Why I never borrow books

My bookshelf is like a mountain top cairn. For those non-climbers amongst you, a cairn is a collection of rocks piled high at a summit. Neither glacial heft nor volcanic belch has brought them there. Instead it is the pockets of climbers. The tradition is to pick up a rock from the bottom of the mountain, carry it to the top, before placing it on the cairn.

When I look at my bookshelf I have the same feeling as a climber clutching his rock: each book is a marker, a sign of hours invested and mental endeavour, a paperbacked conquest, a hardbacked companion. My shelves speak of years hiking through the literary summits.

All of which is a roundabout and overly romanticised justification for why, when I read, I never, ever borrow books. I must own them. Like a low-rent Charles Foster Kane, a character who thought why merely visit a zoo or opera house when he could build his own, I have to possess what I conquer. If I read something, I don’t want to give it back. I’ve defeated that sucker. It’s mine now.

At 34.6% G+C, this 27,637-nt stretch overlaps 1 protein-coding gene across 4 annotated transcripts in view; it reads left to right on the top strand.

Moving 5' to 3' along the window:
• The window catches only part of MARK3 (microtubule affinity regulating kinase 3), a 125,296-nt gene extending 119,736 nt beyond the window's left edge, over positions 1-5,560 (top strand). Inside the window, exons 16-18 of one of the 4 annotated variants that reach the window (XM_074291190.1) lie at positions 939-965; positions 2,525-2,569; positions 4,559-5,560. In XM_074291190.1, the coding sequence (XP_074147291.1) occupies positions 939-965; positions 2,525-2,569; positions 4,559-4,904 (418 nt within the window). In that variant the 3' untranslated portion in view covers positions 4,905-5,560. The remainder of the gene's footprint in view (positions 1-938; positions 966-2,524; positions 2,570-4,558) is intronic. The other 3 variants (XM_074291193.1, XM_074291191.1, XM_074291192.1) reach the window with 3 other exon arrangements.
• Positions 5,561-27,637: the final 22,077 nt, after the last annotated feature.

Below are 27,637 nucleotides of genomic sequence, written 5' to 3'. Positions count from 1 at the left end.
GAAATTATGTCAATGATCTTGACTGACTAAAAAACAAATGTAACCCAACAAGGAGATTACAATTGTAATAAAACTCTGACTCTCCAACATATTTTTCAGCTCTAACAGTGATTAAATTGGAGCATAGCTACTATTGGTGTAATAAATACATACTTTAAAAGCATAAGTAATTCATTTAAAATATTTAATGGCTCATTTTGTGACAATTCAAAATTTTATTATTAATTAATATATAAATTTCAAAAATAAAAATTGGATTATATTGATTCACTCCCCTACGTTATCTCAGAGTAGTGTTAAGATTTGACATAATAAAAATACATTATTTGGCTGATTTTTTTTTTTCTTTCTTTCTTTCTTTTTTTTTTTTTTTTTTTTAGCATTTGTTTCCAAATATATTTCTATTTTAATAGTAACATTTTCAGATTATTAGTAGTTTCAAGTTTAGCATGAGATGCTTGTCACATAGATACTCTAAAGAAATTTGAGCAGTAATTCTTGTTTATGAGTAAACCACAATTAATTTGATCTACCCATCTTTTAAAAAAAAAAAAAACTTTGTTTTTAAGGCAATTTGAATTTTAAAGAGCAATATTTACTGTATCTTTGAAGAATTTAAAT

In many ways this makes me a terrible reader. Beyond the slightly creepy clingy impulse, it means I never use libraries. I love the idea of libraries and what they do in communities, and will fight tooth and nail to keep them open, but they are redundant in my literary big game hunt. I mean, why build a relationship with a book, tame it, only then to hand it back to a librarian? They will just release it back into the wild. And you will be left alone. If I had to go through the emotional equivalent of the end of Born Free every time I finish a book, I’d be an emotional wreck.

It is also why I’m still resisting e-books. There is no marker on my shelf once I’ve finished reading something on a Kindle. No rock on the cairn. Just a digital smudge.

Therefore, I buy. If you’ll forgive me paraphrasing property advice anxious parents give their kids, it really is better to own rather than borrow. In my house, books are physical reminders of times, places and people. They are as evocative as photos of family and friends on the fridge door. Why hide that in a computer?

And so, I will continue to buy and to read. Book by book, stone by stone I will build my cairns.

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